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A Devotee by Mary Cholmondeley

But it did not appeal to Sibyl


He

had run the risk which all who would fain help others must be content to run--the risk that their work will be thrown away. He saw that the little rock-pool which reflected his own face was shallow, but he had not gauged the measure of its shallowness. His deep enthusiasms, tried and tempered before she was born, weary now with his own weariness, aroused hers as the Atlantic wave, sweeping up the rocks, just reaches and arouses the rock-pool, and sends a flight of ripples over it, which, if you look very close, break in mimic waves against the further edge. And before the thunder of the wave is silent the pool is glass once more.

On natures like these the only influence which can make any impression is a personal one. It is overwhelming while it lasts; but it is the teacher who is everything--the teaching is nothing. And when he is removed, they passively drift under another personal influence, as under another wave, and the work of the first, the foundation patiently and lovingly built in its pretty yellow sand, is swept away, or remains in futile fragments, as a mark of the folly of one who built on sand.

Certain strong, abiding principles Mr. Loftus had sought to instil into Sibyl's mind. She had perceived their truth and beauty; but she cared nothing for them in reality, and had fallen at the feet of the man who had awakened those exquisite feelings in her.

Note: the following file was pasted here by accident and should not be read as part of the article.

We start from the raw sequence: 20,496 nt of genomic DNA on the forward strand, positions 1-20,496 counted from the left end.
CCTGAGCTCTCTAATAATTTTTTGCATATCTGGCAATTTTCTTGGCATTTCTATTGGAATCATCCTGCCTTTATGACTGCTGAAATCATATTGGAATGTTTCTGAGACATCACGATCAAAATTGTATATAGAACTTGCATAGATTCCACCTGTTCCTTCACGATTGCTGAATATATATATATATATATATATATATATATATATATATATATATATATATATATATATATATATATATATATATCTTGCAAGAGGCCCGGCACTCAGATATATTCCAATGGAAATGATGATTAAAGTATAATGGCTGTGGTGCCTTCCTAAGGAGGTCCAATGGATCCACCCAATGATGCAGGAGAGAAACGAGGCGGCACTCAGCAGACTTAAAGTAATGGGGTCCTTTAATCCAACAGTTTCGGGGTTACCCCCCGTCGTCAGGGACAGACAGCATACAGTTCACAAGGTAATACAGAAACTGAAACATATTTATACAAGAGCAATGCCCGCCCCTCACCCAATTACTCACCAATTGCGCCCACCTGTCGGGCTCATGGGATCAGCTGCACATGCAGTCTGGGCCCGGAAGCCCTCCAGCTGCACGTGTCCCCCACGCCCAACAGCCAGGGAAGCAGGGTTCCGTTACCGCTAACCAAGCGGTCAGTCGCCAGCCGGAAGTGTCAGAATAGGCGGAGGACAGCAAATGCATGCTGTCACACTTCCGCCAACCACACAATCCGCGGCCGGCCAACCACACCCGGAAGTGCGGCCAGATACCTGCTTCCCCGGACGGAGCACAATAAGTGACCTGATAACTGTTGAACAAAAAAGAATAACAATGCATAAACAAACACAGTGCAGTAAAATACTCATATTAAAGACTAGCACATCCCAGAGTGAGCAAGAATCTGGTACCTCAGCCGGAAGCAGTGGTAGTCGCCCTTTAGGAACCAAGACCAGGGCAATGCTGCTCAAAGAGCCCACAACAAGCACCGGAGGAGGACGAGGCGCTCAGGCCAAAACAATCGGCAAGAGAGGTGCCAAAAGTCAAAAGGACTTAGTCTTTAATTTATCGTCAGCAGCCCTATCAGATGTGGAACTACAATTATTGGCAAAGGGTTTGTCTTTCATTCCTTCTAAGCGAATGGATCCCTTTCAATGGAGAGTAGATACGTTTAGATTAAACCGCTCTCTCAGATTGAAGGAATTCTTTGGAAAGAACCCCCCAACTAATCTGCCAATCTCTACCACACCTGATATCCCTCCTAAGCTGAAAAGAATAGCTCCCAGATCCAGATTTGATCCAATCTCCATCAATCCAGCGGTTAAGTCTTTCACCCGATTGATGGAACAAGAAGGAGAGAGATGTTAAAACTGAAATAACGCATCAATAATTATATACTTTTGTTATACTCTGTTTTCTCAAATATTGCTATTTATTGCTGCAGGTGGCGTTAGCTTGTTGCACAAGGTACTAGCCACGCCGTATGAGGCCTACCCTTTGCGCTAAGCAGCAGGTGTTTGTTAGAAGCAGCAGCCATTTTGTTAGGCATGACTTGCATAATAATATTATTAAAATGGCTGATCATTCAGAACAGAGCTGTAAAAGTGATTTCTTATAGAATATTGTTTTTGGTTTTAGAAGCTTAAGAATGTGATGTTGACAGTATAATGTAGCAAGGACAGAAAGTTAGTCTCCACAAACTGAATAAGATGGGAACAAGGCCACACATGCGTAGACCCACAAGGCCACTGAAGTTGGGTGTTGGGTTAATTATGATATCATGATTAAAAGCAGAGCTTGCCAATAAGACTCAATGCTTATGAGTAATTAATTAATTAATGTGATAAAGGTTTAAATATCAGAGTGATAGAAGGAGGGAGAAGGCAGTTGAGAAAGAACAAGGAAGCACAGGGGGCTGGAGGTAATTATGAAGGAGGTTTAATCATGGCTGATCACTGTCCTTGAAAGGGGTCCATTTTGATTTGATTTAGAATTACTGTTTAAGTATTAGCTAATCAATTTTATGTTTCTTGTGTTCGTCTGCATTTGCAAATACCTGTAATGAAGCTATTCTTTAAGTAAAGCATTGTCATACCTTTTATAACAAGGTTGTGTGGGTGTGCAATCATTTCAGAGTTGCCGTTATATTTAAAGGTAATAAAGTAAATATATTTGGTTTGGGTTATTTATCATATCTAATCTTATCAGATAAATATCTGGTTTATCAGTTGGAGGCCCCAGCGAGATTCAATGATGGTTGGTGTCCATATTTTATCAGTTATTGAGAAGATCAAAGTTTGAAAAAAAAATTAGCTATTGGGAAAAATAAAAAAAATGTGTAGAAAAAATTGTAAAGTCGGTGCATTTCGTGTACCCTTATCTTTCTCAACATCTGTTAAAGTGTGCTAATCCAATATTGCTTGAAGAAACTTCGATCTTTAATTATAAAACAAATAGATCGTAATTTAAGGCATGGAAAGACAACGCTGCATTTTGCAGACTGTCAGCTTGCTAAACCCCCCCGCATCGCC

And now either

she would not, or could not, get up. She clung to her imaginary passion with all the obstinacy which is inherent in weak natures. The disappointment had undermined her delicately-poised health. As she walked down towards the Spey alone on this particular June afternoon, she looked more fragile and ethereal than ever. The faint colour had gone from her cheek, and with it half her evanescent prettiness had departed. Her slight, willowy figure seemed to have no substance beneath the many folds of white material in which her despairing dressmaker had draped her. With the suicidal recklessness of youth, she made no attempt to turn her mind to other thoughts, but pondered instead upon her trouble, with the unreasoning rebellion against it with which, in early life, we all meet these friends in disguise.

She picked her way down the steep hillside, through the wakened broom and sleeping heather, and along the edge of the little oasis of oatfield, where so many thousands of round, river-worn stones had been gleaned into heaps, and where so many thousands still remained among the springing corn. The long labour and the patience and the partial failure which that little field meant, reclaimed from the heather, but not wholly reclaimed from the stones, had often touched Lady Pierpoint, who knew what labour was; but it did not appeal to Sibyl.

She sat down with a sigh on the river-bank, a forlorn white blot against the crowded world of green, with Crack, her little Scotch terrier, beside her, and looked listlessly across the sliding water, which ran deep and brown as Crack's brown eyes, and loitered shallow and yellow as a yellow sapphire among its clean gray stones and gleaming rocks. A pair of oyster-catchers sped upstream, low over the water, swift as eye could follow, with glad cries, like disembodied spirits that have found wings at last and feel the first rapture of proving them.

'Happy birds!' said Sibyl to herself. 'They do not know what trouble means.'


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